USDA is closing out 2011 in much the same way it started the year — approving the use of genetically modified (GM) crops designed to withstand pesticide applications. On Tuesday, December 27, USDA’s Animal and Plant Health Inspection Service (APHIS) approved the use of two more GM crops and announced the availability of assessments for two additional GM crops. The end of the year announcements, however, include a holiday bonus: the Department is on the verge of approving not just glyphosate-resistant crops, but crops engineered to withstand the systemic herbicide, 2,4-D.
The move to engineering crops resistant to 2,4-D comes on the heels of reports from the field and in the lab that GM crops — and specifically, those engineered to be glyphosate tolerant — are creating herbicide-resistant weeds. Not a new concept, the “pesticide treadmill” is catching up with biotechnology breakthroughs. Chemical companies must continually develop new and stronger pesticides to combat the unwanted weeds in farmers’ fields that have developed resistance to certain chemicals. The use of glyphosate-tolerant GM crops, and the accompanying use of glyphosate, has created glyphosate-tolerant weeds. Not missing a beat, chemical companies are developing GM crops resistant to stronger pesticides, such as 2,4-D.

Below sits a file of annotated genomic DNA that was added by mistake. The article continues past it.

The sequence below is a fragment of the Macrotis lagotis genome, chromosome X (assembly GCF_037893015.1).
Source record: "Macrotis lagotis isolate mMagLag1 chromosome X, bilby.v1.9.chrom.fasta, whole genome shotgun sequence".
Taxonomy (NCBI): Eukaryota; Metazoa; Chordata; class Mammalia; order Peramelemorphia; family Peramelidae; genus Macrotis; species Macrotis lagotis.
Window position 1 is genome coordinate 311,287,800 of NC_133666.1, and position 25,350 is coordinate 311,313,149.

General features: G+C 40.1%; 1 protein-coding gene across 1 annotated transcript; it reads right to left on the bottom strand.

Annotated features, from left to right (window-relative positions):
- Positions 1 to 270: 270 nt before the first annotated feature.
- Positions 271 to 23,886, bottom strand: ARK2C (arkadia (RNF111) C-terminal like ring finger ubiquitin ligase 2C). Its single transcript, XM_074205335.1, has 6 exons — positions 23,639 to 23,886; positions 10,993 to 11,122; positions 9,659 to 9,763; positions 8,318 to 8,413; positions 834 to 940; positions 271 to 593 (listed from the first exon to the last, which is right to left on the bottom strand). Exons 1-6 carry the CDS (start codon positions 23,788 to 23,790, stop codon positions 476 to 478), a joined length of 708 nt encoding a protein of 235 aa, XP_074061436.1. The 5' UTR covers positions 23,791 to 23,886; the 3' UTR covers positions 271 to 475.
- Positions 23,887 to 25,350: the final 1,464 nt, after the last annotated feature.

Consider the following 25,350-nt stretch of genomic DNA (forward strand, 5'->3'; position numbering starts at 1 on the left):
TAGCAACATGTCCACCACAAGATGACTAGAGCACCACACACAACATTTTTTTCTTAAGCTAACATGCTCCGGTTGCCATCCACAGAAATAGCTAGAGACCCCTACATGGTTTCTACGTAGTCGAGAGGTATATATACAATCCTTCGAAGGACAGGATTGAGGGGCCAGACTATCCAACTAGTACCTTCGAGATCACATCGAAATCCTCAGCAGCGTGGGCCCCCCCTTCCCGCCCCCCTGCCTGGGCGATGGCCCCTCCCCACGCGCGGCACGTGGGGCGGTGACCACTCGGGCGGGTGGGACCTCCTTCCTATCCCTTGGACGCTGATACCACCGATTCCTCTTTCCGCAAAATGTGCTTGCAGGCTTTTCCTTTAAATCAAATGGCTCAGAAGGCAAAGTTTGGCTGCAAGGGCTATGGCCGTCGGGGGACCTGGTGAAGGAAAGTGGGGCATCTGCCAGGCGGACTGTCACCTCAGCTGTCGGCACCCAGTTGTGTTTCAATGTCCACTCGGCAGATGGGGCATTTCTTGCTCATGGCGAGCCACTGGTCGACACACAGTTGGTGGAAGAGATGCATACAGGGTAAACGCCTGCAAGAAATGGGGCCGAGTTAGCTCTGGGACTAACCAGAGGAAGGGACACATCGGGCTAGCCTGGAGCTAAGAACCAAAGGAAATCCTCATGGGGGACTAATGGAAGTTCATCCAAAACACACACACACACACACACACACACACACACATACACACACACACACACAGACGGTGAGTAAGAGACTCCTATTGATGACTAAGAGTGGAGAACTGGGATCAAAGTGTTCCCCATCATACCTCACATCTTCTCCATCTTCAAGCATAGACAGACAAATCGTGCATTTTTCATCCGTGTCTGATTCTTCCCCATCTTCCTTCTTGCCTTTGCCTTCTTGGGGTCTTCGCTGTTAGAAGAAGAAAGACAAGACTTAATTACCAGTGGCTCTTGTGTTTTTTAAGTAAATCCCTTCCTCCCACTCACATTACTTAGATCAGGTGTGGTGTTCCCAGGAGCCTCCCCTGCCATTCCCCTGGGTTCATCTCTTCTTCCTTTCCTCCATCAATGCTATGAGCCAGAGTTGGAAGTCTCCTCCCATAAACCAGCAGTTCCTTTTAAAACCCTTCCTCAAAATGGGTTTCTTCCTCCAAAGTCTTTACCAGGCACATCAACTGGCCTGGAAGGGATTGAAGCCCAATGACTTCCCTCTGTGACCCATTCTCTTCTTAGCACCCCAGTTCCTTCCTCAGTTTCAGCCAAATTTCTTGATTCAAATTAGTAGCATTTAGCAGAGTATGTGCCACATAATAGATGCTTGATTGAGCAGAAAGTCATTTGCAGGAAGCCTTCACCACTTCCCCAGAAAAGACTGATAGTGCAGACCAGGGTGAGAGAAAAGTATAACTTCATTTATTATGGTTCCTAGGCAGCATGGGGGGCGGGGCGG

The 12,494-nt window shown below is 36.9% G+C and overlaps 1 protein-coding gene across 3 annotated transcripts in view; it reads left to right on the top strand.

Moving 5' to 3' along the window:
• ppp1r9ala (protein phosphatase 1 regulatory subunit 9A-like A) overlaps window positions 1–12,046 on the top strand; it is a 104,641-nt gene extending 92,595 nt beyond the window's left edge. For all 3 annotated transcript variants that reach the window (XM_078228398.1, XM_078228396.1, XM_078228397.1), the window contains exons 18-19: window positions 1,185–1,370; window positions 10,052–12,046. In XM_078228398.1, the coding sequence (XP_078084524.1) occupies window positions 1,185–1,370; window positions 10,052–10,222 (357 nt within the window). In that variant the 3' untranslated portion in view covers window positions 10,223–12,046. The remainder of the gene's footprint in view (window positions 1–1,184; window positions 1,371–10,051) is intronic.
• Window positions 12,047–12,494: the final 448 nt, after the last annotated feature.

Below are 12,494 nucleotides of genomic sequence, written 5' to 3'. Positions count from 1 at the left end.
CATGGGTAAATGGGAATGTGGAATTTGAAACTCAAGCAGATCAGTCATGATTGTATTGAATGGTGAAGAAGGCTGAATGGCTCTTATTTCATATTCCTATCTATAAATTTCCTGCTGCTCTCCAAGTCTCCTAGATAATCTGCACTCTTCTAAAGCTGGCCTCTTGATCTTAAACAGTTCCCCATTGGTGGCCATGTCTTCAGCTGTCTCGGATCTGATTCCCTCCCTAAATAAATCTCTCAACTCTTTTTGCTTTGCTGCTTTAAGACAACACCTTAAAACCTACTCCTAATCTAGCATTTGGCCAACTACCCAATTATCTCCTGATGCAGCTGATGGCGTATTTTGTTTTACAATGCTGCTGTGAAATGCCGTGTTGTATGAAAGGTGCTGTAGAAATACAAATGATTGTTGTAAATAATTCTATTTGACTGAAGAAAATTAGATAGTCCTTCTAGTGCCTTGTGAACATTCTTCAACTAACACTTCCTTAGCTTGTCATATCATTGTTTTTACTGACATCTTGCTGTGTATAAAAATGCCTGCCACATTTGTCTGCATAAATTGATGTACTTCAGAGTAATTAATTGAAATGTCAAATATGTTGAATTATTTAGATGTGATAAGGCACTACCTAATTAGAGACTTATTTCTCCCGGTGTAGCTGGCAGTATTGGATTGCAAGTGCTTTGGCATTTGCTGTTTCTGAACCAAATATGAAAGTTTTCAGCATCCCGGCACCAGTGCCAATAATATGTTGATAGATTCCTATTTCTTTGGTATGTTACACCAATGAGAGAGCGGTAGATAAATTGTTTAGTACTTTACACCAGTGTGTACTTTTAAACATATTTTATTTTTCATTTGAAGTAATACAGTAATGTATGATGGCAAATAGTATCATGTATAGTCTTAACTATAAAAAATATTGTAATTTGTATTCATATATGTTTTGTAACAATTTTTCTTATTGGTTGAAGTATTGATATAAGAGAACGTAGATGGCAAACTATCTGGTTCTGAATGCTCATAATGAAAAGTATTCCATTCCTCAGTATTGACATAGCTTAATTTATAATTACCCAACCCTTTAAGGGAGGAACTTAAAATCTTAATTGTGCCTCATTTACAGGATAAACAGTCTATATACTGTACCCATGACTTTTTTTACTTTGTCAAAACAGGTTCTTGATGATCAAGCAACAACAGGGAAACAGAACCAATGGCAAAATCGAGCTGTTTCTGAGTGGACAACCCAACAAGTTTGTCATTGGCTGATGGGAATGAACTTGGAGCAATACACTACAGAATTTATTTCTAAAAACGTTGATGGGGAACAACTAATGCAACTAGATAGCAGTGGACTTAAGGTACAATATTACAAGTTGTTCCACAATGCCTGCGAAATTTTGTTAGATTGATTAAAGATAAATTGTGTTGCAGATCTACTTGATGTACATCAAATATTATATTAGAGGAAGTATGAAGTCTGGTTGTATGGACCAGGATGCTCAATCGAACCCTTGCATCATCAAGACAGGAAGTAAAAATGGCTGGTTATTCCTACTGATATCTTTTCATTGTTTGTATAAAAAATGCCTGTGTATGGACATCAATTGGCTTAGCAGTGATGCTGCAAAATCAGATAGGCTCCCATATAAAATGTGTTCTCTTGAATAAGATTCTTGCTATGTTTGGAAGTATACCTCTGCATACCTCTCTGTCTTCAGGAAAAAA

The development of GM crops that are resistant to persistent, toxic pesticides lays to rest one of original lies told about GE crops – that their widespread use would lead to the end of toxic pesticides like 2,4-D that have been associated with the development of Parkinson’s disease and other medical disorders in humans and animals.
APHIS has prepared a plant pest risk assessment and an environmental assessment on the 2,4-D resistant corn engineered by Dow, Inc., as well as assessments on a Monsanto-made soybean engineered to produce an omega-3 fatty acid. APHIS has proposed to deregulate both crops, and is accepting public comment on its determinations through February 27, 2012.
APHIS also announced the full deregulation without conditions of another Monsanto-made soybean, this time with tolerance to glyphosate and a modified fatty acid profile, as well as a corn engineered by Monsanto to be drought tolerant. (Readers may recall that a competing company, Pioneer, released drought-tolerant corn developed through conventional breeding methods earlier this year.)
In a year marked by a steady stream (and at times, a deluge) of GE crop approvals, NSAC developed a policy on genetically engineered crops and livestock that supports farmer choice and enterprise, consumer choice, and a regulatory process informed by independent, open scientific assessment.